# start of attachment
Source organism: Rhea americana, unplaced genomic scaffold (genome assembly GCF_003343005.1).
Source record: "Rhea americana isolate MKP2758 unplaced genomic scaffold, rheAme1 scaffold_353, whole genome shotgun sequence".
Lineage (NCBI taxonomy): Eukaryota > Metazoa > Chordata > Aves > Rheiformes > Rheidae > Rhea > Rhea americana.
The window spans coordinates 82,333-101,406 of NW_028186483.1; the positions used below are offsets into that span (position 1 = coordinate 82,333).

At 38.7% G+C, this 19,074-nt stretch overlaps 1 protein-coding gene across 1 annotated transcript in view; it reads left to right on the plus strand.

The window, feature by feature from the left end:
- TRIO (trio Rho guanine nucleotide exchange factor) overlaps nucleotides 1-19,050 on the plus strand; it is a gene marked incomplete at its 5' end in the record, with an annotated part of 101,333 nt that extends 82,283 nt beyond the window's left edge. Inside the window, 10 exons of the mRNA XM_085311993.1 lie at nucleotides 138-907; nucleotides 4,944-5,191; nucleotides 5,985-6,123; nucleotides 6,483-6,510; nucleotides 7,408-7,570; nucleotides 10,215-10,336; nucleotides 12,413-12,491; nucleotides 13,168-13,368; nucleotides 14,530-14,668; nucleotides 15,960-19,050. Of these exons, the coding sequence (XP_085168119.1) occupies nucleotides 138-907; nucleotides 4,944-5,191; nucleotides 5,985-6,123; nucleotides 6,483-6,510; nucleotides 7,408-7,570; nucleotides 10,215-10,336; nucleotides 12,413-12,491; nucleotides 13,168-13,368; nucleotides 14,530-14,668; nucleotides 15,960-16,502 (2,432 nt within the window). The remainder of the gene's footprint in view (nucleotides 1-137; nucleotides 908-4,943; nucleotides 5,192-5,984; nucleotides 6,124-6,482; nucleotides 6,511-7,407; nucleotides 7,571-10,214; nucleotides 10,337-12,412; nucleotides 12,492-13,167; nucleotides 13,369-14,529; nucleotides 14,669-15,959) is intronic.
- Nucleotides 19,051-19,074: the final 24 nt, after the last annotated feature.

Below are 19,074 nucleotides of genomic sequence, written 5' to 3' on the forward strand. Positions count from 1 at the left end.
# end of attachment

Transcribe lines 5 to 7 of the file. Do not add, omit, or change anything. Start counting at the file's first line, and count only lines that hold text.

At 38.7% G+C, this 19,074-nt stretch overlaps 1 protein-coding gene across 1 annotated transcript in view; it reads left to right on the plus strand.

The window, feature by feature from the left end:
- TRIO (trio Rho guanine nucleotide exchange factor) overlaps nucleotides 1-19,050 on the plus strand; it is a gene marked incomplete at its 5' end in the record, with an annotated part of 101,333 nt that extends 82,283 nt beyond the window's left edge. Inside the window, 10 exons of the mRNA XM_085311993.1 lie at nucleotides 138-907; nucleotides 4,944-5,191; nucleotides 5,985-6,123; nucleotides 6,483-6,510; nucleotides 7,408-7,570; nucleotides 10,215-10,336; nucleotides 12,413-12,491; nucleotides 13,168-13,368; nucleotides 14,530-14,668; nucleotides 15,960-19,050. Of these exons, the coding sequence (XP_085168119.1) occupies nucleotides 138-907; nucleotides 4,944-5,191; nucleotides 5,985-6,123; nucleotides 6,483-6,510; nucleotides 7,408-7,570; nucleotides 10,215-10,336; nucleotides 12,413-12,491; nucleotides 13,168-13,368; nucleotides 14,530-14,668; nucleotides 15,960-16,502 (2,432 nt within the window). The remainder of the gene's footprint in view (nucleotides 1-137; nucleotides 908-4,943; nucleotides 5,192-5,984; nucleotides 6,124-6,482; nucleotides 6,511-7,407; nucleotides 7,571-10,214; nucleotides 10,337-12,412; nucleotides 12,492-13,167; nucleotides 13,369-14,529; nucleotides 14,669-15,959) is intronic.